The ATK calculator engines contain several layers of algorithms that can benefit from parallelization in different ways. In general, ATK can parallelize over both MPI processes and threads, but it is often most efficient to use only one of these methods for a given calculation. In general MPI is most efficient for ATK-DFT, while threading can be used for ATK-ForceField.

Note

We plan on improving this behavior for ATK 2017, so threading becomes just as effective as MPI for ATK-DFT.

### ATK-DFT¶

For regular ATK-DFT calculations, it is very efficient to parallelize over k-points, and this will always be prioritized. In all cases, ATK will automatically determine the optimal parallelization strategy based on the available CPU cores. Additionally, it will print a warning if the specifics of the calculation makes it impossible to use an optimal parallelization with the current number of CPU cores. In this case, it will be more efficient to change the number of CPU cores to better match the calculation, such as making sure the number of CPU cores is a divisor of the total number of k-points.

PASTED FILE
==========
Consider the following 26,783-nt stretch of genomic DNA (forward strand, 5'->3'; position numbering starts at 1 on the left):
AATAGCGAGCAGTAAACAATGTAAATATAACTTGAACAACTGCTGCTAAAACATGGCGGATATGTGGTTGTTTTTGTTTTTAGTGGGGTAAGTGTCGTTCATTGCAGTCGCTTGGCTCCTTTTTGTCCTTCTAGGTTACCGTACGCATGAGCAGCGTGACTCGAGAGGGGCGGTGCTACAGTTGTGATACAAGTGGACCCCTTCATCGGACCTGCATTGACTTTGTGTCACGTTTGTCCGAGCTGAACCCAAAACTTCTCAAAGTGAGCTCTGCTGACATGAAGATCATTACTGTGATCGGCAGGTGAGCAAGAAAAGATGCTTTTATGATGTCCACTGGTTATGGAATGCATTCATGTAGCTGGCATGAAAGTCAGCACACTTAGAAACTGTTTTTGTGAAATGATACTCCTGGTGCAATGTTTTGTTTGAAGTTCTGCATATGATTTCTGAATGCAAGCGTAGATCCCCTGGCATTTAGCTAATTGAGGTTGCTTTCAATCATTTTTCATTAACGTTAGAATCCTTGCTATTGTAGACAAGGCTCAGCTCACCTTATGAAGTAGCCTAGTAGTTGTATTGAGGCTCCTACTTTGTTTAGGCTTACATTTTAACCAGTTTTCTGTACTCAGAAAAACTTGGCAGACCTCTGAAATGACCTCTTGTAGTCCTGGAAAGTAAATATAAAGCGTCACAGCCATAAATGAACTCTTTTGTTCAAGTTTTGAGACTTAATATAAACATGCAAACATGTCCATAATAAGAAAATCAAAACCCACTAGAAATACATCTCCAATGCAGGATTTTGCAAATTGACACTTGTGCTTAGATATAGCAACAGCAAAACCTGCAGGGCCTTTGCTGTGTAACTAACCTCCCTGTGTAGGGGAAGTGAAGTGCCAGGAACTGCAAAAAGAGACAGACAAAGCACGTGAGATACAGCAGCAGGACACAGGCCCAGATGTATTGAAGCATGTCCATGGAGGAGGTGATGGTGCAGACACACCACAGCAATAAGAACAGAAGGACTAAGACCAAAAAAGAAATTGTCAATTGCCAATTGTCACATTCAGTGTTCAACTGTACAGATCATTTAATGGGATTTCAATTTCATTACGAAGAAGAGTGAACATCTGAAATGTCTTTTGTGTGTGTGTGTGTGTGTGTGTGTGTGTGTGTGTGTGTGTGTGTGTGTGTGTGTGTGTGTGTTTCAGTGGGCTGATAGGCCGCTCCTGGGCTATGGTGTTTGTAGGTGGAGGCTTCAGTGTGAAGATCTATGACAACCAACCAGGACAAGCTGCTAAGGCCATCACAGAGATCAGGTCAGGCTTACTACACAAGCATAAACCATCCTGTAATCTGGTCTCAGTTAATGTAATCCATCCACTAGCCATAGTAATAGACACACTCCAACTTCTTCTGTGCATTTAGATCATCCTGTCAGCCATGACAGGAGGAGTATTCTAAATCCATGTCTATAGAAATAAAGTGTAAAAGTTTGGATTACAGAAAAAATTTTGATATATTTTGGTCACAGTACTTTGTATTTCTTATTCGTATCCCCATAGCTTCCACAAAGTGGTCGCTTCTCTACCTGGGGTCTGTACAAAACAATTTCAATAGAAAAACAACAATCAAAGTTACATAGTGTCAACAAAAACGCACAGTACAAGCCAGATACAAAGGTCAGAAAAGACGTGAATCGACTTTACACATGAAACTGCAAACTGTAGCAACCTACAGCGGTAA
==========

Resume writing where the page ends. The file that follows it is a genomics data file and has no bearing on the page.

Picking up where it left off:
Warning

The automatic parallelization scheme in ATK is built on the assumption that you have enough (infinite) memory available. You should therefore check the settings for memory-intensive calculations to ensure that the calculations run with optimal efficiency.

In more advanced calculations, such as NEB and AKMC, further levels of parallelization can be used to increase efficiency. We will get back to this at the end of this document.

## Bulk calculations¶

As mentioned above, the fundamental unit-of-work for a bulk calculation is one single